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I really, truly thought I had largely overcome my lust for ‘lectronics, my salacity for software, my greed for gadgets. I decided that as fascinating and alluring as they are, I would own my objects and not let them own me.

This thinking was tested again when I recently tried out Verizon’s Navigator, a GPS-like service for your cell phone, and decided I wouldn’t “need” a GPS after all. Not only that but I’d be getting a new phone soon since my “new (phone) every 2 (years)” was due.

Getting the new cell phone with GPS would solve some practical problems (taking circuitous routes, getting another device to figure out and lug around, need for a cell phone), it wouldn’t cost a lot, and would be a new toy to play with. So I got it, committing myself to another 2 years with Verizon in the process.

Then…I saw my colleague’s i-Phone in action and a friend of the Man also showed me his (phone, you perv). Suddenly I “had to have” Verizon’s version of the i-Phone (since I’d just re-upped with them).

Suddenly my cool, new large screen, speakered, mp3-playable, QWERTY keyboarded, expandable memory card-able phone just didn’t seem sufficient.

Gadget envy set in in a big way and what I had just gotten wasn’t enough…ironic since my phone is the enV (pronounced “envy”) model.

So I tried finding another phone within my plan that was “better” and that I could justify and afford getting. But short of the i-Phone wannabe that cost way more than I could rationalize, this was the best phone I could get in my plan.

Acceptance…so I ordered a memory card for it as my consolation prize. The memory card stores music on your phone. Even though I don’t really even use my mp3 players.

But I figured I can also use the card for the phone’s 2 megapixel camera (with flash!) even if I don’t use it for music. I don’t use my real camera as much as I would like, either, but maybe if I had one with me all the time…It’s a lot easier to justify spending $17. than it is (at least) $400!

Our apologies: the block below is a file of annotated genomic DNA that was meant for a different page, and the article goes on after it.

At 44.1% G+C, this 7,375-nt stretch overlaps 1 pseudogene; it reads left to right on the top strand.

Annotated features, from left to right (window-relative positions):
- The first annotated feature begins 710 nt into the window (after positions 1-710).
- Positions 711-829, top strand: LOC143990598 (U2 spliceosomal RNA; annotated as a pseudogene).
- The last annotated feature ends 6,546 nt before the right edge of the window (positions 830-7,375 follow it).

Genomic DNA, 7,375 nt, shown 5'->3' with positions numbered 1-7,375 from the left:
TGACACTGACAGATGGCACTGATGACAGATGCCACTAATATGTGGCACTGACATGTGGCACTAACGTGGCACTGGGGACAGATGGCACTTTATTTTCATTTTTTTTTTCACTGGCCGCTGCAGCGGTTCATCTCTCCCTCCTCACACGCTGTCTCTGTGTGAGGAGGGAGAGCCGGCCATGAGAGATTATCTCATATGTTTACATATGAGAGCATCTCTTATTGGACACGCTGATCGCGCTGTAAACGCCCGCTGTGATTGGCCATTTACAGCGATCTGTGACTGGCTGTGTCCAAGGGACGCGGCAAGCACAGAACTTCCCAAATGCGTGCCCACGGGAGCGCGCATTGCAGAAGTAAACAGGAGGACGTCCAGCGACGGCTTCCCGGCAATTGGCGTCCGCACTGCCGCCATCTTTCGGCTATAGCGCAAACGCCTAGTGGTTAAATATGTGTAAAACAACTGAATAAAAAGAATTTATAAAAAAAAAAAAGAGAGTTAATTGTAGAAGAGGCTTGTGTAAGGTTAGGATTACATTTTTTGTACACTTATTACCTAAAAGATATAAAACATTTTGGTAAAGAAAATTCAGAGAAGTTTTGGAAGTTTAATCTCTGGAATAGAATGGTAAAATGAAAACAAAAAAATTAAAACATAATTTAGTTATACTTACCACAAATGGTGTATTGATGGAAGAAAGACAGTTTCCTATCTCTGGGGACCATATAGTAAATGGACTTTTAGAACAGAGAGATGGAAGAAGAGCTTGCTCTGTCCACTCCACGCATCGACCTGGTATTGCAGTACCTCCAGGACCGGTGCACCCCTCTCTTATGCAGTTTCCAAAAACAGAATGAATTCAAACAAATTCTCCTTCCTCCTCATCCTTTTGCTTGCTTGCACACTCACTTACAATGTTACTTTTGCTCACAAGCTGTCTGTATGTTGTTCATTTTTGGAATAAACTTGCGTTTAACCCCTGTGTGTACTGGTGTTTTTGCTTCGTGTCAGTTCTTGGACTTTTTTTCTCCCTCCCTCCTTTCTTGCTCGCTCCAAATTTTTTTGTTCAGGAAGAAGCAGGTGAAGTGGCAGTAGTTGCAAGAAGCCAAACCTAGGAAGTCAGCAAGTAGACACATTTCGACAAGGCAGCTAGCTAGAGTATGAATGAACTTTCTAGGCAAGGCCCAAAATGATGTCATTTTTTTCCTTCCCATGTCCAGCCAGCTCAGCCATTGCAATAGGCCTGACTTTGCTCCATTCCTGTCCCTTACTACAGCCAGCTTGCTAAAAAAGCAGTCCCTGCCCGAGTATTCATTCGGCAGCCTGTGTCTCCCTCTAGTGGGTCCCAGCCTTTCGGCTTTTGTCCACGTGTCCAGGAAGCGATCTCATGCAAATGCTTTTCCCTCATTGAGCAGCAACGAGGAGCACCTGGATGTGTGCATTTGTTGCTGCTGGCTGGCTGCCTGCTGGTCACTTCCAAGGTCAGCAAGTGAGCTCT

But if I had acted on this barely-contained lust and had no willpower I’d have

  • a great stereo that was hooked up to a high-end flat screen tv, which had cable and connected to my large-capacity Tivo
  • an iPhone (that didn’t take all year to figure out) onto which I had (easily) transferred my mp3s (that I actually played) and Verizon Navigator (which would negate the “need” for a GPS), a free data plan so I could afford to text , check email, surf at will, and had a normal ringer that I didn’t have to download and spend 4 hours configuring
  • a D-SLR camera that was so incredibly usable that I would remember aperture settings vs. speed settings and not get bogged down by the math, and it’d have a supermicro lens and a fisheye lens so I could try every conceivable type of photographic technique.
  • a wireless printer (or a wireless card for my current one—I like it just fine)
  • I’d suck it up and buy the damn ScanSnap S510 even though I already have a scanner on my printer, because the ScanSnap S510 has an automatic document feeder that can scan duplex and would make all those piles of paper and receipts into a paperless, organized, searchable-PDF wonderland of filed-yet-accessible documents, and would organize my life once and for all.
  • I’d have wireless speakers installed throughout the house so I can listen to NPR from ONE source, instead of turning on the radio in every room I go into.
  • My kitchen, despite having wireless speakers, would have an under-the-counter tv/radio/cd player that tucked away conveniently when not in use.
  • I’d have a flat panel tv in the bathroom too (hidden by a painting I could slide up when I needed the tv) over my fireplace in there. Near my wireless speakers in case I wanted to listen to the radio or music in the morning.

I don’t want to sound greedy so I’ll stop there.

You know, I really thought I was rockin’ when a former boyfriend installed a garage door opener and I didn’t have to get out of the car to put my car away. Then it was when I had a car that beeped when I left the lights on and electric windows and cruise control and a cd player.

I see now that this was just another part of my spiral into gadget whoredom, my never-ending craving for the new, the now, the wonder of “how do I conquer this device?,” the pleasure of the newness of it all.

It’s hard to be a geek in today’s world—so much to lust for, so knowing you’ll never have the fastest, the best, most ideal device, if this mythical device even exists…If I had all that stuff, I wouldn’t own my devices, though. They would own me.

It’s humbling to know that unless you want a huge credit card bill and a pile-o-devices you either don’t use, don’t have time to figure them all out or spend all your time troubleshooting that you have to know when enough is enough.

I think it’s also known as maturity or self-control or something.